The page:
While we have mostly been talking about the consumption of food, note that many other forms of consumption may be viewed as gluttonous. In fact, as addicts and alcoholics, we probably indulged ourselves in all six types of gluttony when consuming our drink or drug of choice. We did not need an excuse to be excessive; for us, excess was simply a natural way of living. And in the process of adopting this lifestyle, it is quite likely that many of us suffered great harm as a result.

Gluttony’s Role in Active Addiction

One thing eating has in common with drinking and drug abuse—if you’re doing it in secret, it’s become a problem. (Wallenrock/Shutterstock)

One thing eating has in common with drinking and drug abuse—if you’re doing it in secret, it’s become a problem. (Wallenrock/Shutterstock)

We have in many ways touched on this in the above paragraph, but gluttony’s major role in active addiction is priming us to be selfish and excessive with little or no regard for others. This will have the same effects on our lives as any other form of selfishness that we may display during our active addiction. People will find themselves unable to recognize who we are becoming, and they will slowly begin to turn away. This will result in loneliness and isolation, each of which will become a cause for us to continue our substance abuse with a fury.

There are many health risks involved in gluttony as well. Whether the glutton in question is simply greedy or suffering from binge eating disorder, one can rest assured that their primary focus will not be on exercise and proper nutrition. As they let go of these pursuits, their mental abilities will begin to slip as well. Maintaining proper nutrition for mental health is no menial task, and takes great attention and care. And if we are gluttonous in our consumption of drugs and alcohol, these effects will be even worse. We may even put ourselves at risk of dying from overdose if we are not careful.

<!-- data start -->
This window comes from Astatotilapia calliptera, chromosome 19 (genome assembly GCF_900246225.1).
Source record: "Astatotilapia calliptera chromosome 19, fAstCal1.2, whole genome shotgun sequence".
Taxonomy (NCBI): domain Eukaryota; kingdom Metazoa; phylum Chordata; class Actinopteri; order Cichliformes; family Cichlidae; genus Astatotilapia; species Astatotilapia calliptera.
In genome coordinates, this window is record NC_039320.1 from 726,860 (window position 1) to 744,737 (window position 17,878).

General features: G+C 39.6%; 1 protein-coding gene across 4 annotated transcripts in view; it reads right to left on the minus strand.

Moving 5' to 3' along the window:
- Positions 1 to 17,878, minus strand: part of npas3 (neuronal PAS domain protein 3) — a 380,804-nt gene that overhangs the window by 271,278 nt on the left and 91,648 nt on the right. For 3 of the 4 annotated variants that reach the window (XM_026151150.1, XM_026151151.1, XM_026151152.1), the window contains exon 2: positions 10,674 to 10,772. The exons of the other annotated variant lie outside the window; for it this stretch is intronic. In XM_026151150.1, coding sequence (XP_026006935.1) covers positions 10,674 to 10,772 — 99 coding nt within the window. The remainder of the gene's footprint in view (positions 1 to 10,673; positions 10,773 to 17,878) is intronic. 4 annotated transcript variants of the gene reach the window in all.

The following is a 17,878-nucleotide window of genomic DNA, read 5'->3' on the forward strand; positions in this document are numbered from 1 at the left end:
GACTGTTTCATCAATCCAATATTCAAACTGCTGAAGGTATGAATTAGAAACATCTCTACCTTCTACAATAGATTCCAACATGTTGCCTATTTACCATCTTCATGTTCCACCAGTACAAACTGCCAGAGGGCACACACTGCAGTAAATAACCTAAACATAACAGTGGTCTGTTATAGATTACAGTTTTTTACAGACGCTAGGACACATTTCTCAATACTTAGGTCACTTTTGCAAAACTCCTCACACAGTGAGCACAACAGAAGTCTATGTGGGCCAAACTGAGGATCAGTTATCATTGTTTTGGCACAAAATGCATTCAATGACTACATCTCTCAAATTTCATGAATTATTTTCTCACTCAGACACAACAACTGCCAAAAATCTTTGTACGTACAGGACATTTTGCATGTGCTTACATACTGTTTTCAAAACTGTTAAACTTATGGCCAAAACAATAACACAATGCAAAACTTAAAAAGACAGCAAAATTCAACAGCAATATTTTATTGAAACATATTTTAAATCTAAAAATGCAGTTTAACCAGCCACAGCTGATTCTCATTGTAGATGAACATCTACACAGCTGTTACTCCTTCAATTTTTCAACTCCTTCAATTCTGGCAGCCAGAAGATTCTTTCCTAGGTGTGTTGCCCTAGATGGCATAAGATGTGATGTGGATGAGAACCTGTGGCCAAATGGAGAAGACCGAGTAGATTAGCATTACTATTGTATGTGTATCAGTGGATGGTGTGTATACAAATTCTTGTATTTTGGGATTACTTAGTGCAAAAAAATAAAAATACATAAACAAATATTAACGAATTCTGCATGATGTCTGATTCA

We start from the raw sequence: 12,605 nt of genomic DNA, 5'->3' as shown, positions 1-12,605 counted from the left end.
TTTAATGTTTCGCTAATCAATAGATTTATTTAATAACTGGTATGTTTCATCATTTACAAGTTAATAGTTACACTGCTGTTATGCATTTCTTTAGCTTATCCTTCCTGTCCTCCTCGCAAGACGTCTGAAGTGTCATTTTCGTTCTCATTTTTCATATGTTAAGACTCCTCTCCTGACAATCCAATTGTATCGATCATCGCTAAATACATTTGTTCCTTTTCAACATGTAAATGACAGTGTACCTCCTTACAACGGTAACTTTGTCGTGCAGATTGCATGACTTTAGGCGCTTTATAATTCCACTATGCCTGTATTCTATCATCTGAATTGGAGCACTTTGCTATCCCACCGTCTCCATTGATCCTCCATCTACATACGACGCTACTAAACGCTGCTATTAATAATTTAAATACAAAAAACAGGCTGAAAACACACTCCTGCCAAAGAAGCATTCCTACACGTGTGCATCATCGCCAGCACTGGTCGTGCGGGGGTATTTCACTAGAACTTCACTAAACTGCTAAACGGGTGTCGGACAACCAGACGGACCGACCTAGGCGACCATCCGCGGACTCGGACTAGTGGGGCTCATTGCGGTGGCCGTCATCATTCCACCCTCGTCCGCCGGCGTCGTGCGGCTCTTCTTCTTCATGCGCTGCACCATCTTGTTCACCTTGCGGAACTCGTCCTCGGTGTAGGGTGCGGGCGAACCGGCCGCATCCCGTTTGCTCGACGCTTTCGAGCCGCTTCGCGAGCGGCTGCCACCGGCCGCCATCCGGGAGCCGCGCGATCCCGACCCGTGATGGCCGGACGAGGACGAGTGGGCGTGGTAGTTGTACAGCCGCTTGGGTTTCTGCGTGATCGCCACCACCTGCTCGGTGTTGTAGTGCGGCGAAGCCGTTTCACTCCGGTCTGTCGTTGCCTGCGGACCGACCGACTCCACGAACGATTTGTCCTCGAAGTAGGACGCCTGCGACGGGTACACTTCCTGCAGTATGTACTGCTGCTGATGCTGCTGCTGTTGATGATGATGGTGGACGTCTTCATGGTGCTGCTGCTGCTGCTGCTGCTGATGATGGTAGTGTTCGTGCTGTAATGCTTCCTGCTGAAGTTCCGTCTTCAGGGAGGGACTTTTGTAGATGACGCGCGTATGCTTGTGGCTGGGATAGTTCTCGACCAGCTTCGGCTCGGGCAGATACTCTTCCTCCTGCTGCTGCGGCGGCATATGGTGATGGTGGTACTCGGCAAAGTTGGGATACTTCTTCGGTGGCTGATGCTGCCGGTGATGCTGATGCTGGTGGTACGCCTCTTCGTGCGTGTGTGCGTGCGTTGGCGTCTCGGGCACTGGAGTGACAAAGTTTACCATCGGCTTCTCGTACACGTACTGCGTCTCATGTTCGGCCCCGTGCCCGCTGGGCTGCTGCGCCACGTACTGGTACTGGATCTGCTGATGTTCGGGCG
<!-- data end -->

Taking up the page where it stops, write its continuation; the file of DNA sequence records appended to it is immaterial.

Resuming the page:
Gluttony will also put a financial drain on us. Whatever we happen to be consuming, we will find that we need more and more as time wears on. As we begin to reach the point at which we never seem to feel quite satisfied, we may check our bank accounts only to find that we have spent far more as a result of our gluttony than we would ever spend when still of sound mind and reason. But remember that gluttony is essentially a wild animal, devoid of all such sense. When it overtakes us, “sound mind” is not really much of an option anymore.

Between the rates of consumption and the sheer selfishness in how we went about it, there is little doubt that gluttony was present through much of our active addiction phase. Perhaps some were gluttonous in their drug use but not so much in their eating habits. For some, perhaps eating itself was the addiction. Then there are those of us who consumed food, drugs and alcohol in equal measure, attempting to fill some sort of internal void. But try as we might, we could never see that void filled. Now that we have entered recovery, we just may have the perfect opportunity to begin filling it.

Overcoming Gluttony in Recovery

The practice of walking meditation will serve the dual purpose of providing light exercise while also allowing you to clear your head and overcome your urges. (Anna Jurkovska/Shutterstock)

The practice of walking meditation will serve the dual purpose of providing light exercise while also allowing you to clear your head and overcome your urges. (Anna Jurkovska/Shutterstock)

There are a few ways to handle gluttony in recovery, largely revolving around the adoption of basic principles. Note that those with binge eating disorder will require the help of licensed professionals to overcome their condition. But those who simply succumb to gluttony on occasion might be able to overcome this particular character defect by treating it like any other addiction. They must first admit that they have a problem with control, then seek more enlightened methods of filling the void that their consumption has yet to fill.

There is actually a group called Overeaters Anonymous, for those who tend to veer toward the more traditional definition of gluttony. For those who gluttonously consume drugs or alcohol, the typical Alcoholics Anonymous and Narcotics Anonymous groups will be just fine. Within these rooms, you will hear stories of others for whom there has been no greater challenge than the need to control their rates of consumption. By speaking to these people, you will enable yourself to build up a support network of individuals who will be there for you when you feel that empty hole inside of you beckoning to be filled.